A Hospital Angel
My longtime patient told me the story of how she met an angel in our hospital one night.
My patient gave me permission to share this story. All identifying details and clinical specifics are omitted, of course. Not only for ethical reasons and HIPAA compliance, but because the key themes of this story are universal.
She had had symptoms that could have been due to something serious; Actually there were several concerning possibilities. And she was growing increasingly frightened and frustrated, because different doctors kept walking into the room and announcing yet another dire diagnosis on the differential, but without much explanation nor reassurance. It was decided that she had to have a special MRI, and it had to happen overnight.
She was anxious, and alone. “I really didn’t think I could do it, I didn’t think I would be able to tolerate the MRI. I was really very scared.”
But as she was waiting, a kind nurse appeared to help her. My patient wears a cross pendant that she had had to remove, and the nurse asked about it. They started chatting, and realized that they shared the same deep faith. They had a conversation about their families and the importance of spirituality in their lives.
The wait for the machine was a long one, and the nurse came to her side as often as she could. They talked about things that truly mattered. She learned that the nurse’s name was Cynthia, and also learned so much about her as a person.
Then, it was my patient’s turn. Suddenly she was terrified, and it was the middle of the night, and no one was allowed into the MRI with her… She was near tears.
Cynthia reached for her hand and pressed a small object into her palm. It was a rosary ring, and she explained how it can be spun around the finger multiple times as the rosary is prayed on each raised knob. The crucifix is the ‘Our Father’ bead. And it isn’t magnetic, so could go into the MRI machine. She explained how focusing on the prayer can ease anxiety and create calm.
“If it brings you comfort, it’s yours, please keep it,” Cynthia insisted as my patient was wheeled away.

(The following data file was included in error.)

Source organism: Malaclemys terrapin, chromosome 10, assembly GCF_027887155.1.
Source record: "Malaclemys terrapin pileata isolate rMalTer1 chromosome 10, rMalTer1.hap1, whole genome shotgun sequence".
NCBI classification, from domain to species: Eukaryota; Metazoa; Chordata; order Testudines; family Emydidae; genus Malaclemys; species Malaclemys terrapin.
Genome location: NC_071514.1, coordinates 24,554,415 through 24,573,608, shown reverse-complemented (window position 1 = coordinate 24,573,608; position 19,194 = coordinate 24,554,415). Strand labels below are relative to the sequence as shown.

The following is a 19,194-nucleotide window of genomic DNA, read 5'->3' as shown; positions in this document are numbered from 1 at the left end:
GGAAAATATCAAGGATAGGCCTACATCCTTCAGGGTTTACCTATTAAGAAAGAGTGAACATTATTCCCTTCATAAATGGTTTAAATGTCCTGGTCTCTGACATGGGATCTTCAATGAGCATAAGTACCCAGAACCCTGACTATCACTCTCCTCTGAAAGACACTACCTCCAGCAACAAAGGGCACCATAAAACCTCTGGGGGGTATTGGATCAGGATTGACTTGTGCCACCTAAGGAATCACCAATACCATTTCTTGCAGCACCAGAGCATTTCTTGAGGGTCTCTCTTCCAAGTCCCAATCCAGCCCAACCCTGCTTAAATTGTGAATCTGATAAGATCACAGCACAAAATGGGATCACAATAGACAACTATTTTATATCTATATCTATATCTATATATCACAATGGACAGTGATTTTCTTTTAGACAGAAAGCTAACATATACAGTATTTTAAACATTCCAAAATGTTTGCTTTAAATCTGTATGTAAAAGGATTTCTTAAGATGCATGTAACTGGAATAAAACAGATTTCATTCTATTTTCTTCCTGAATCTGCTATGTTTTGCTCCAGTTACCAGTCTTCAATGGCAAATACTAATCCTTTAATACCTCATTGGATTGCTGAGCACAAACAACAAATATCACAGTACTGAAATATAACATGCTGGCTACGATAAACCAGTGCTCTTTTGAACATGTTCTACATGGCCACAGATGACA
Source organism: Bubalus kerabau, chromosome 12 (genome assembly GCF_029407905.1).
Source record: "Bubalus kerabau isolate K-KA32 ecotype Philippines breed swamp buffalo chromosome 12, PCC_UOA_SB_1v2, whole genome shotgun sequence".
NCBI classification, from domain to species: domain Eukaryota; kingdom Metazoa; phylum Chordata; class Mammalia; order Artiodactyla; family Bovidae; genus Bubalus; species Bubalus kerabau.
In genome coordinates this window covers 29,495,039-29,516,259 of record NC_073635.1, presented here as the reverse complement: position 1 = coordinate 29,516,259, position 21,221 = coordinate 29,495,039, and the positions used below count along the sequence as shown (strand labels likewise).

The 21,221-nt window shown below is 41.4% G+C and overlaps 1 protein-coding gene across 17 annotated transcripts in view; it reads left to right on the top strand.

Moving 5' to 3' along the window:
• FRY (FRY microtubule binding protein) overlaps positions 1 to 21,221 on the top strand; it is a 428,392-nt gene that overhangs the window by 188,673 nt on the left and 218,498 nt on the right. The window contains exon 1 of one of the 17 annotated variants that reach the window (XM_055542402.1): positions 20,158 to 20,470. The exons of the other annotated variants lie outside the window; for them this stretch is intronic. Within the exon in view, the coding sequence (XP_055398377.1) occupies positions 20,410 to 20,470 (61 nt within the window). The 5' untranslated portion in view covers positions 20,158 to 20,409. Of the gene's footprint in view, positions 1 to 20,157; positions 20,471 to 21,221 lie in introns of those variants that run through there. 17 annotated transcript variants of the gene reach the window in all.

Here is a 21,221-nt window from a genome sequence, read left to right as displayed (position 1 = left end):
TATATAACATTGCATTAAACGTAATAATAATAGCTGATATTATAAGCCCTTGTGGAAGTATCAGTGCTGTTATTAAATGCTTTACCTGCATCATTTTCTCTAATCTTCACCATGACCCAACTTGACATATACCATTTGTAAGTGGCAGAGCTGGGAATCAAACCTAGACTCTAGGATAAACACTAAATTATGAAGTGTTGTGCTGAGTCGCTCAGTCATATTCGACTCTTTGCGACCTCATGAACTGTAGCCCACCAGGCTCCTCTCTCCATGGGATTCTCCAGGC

The ring was indeed MRI-safe, and my patient did pray the rosary throughout her entire procedure. “I felt like the Lord was with me, that I was completely safe,” she explained. “That nurse, she was an angel, and that ring, it was protecting me. I don’t think I’ll ever take it off.”
And there it still is on her finger, a small and simple object that carries great meaning and power.
Old-school medicine will absolutely frown on nurse Cynthia’s actions. After all, as healthcare providers, we’re not supposed to divulge too much of our own personal information, especially nothing about our religion, and we’re definitely not supposed to give gifts to patients. These are all considered professional no-no’s.
Skeptics will scoff at the gift, saying it’s nothing but a fifty-cent bauble, the kind sold at those kiosks you can find around any old cathedral all over the world, and people give them out all the time, so what’s the big deal.
But what they’re all missing is what really happened here: Connection, compassion, and communication. This interaction was what allowed the medical care to happen. Cynthia was not only assigned to the exact right place and time, but she also provided exactly the information and comfort that this patient needed, and in the way the patient needed to hear it. Of all the team members that evening, her role was the most important.
So I went to the records and looked through, hoping to find this nurses’ full name so I could thank her, and especially so I could provide positive feedback to her supervisor. We don’t do that often enough in medicine, recognize and thank people for a job well-done. If we did, there would be a whole lot less burnout, no doubt.
But even after looking through every note and imaging report, I could not find her name. The night was long ago, and so there’s no way to identify Cynthia… Other than as a real hospital angel.
4 thoughts on “A Hospital Angel”
I love this so much. One of the main reasons I went back to school to become a nurse and then nurse practitioner was the compassion that nurses showed me when I found myself unexpectedly in the hospital having a heart attack at the age of 39. Nursing is an art as well as a science. You can read about my experience in the Clinical Journal of Oncology Nursing, the article is called: “Tell Me About You” Julie Beck
Thanks Julie, so much, and also for sharing the article you wrote about your experience!
Great story. I believe things like this do happen. When I was a resident the old (1940s I think) part of the hospital was reputed to by haunted by a benevolent nurse. Patients would say that she would bring them an extra blanket or water, sometimes she would just stay with them when they were wakeful or in pain or frightened or all three. “There are more things in heaven and earth…”
Love this!!! Yes I believe in these things. Not the least because the hospital I trained in was totally haunted as well lol!!